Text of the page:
The country's Supreme Court (Høyesterett) said in a statement it had ruled “valid” a demand by the Ministry of Agriculture and Food for reindeer herder Jovsset Ánte Sara, 25, to reduce his 150-strong herd to 75.
The herder, who is part of Norway’s indigenous Sami community, argued that such a reduction would ruin him and that the ruling would breach human rights norms.
But the court upheld the state's claim that the slaughter was necessary to ensure sustainable management of the land.
The case, which has been through Norway’s entire court system, represents the first time a reindeer cull has been judged upon in the Supreme Court.
Sara has vowed to appeal to the European Court of Human Rights.
“Jovsset Ánte was naturally disappointed. We will take the case to the European Court of Human Rights and he will not have to reduce his reindeer herd,” Sara’s lawyer Trond Biti Pedersen told NRK.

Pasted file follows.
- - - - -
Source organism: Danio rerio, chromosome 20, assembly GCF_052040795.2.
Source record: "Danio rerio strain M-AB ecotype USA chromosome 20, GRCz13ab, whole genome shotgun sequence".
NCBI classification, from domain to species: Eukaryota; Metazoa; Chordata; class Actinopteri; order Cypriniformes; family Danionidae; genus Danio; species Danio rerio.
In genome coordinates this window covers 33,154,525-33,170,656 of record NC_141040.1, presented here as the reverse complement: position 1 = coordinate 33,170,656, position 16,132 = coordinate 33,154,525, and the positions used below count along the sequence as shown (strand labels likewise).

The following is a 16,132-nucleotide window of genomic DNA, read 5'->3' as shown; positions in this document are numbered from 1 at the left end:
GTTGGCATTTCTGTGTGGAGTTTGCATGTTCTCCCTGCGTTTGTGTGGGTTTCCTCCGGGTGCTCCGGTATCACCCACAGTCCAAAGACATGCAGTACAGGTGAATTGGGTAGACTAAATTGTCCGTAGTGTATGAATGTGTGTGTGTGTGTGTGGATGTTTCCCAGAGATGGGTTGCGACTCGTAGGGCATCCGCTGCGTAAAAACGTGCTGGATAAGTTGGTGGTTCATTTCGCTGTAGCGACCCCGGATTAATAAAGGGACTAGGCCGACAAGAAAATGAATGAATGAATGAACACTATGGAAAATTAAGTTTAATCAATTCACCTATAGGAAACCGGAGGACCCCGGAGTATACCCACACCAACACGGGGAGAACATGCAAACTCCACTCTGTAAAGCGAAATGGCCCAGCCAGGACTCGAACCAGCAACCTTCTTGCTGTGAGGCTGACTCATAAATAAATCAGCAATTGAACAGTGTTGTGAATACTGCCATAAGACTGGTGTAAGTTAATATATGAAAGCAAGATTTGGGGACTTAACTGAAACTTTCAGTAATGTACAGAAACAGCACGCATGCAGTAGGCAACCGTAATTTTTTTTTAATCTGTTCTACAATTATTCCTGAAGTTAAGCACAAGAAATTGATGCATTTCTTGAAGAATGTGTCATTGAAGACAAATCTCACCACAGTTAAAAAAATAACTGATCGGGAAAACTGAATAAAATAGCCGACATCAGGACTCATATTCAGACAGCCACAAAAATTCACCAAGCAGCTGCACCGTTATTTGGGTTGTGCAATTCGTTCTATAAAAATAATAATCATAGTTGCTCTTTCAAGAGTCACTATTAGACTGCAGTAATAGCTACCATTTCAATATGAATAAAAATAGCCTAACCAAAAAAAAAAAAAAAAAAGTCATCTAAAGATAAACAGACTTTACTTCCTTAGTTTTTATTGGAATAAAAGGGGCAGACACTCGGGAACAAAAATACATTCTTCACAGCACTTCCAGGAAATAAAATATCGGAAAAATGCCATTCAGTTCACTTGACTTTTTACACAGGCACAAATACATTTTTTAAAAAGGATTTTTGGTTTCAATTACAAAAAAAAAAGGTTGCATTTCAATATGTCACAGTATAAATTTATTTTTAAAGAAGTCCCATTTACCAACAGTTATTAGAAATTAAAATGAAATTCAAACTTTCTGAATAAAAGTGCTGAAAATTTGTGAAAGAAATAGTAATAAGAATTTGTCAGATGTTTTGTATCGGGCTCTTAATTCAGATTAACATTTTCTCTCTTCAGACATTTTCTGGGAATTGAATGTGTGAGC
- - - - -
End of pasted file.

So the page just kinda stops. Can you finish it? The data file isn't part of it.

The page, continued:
The reindeer herder said he completely disagreed with the verdict.
“I really thought we had come further than this. The Supreme Court does not seem to be showing that Samis can decide their own fates,” he told NRK.
Lawyer Stein-Erik Jahr Dahl, who represented the state in the case, rejected that claim.
“The state does not think that reindeer herders don’t know better, and refers to the high level of autonomy given to the industry in the current reindeer herding laws,” he said according to NRK’s report.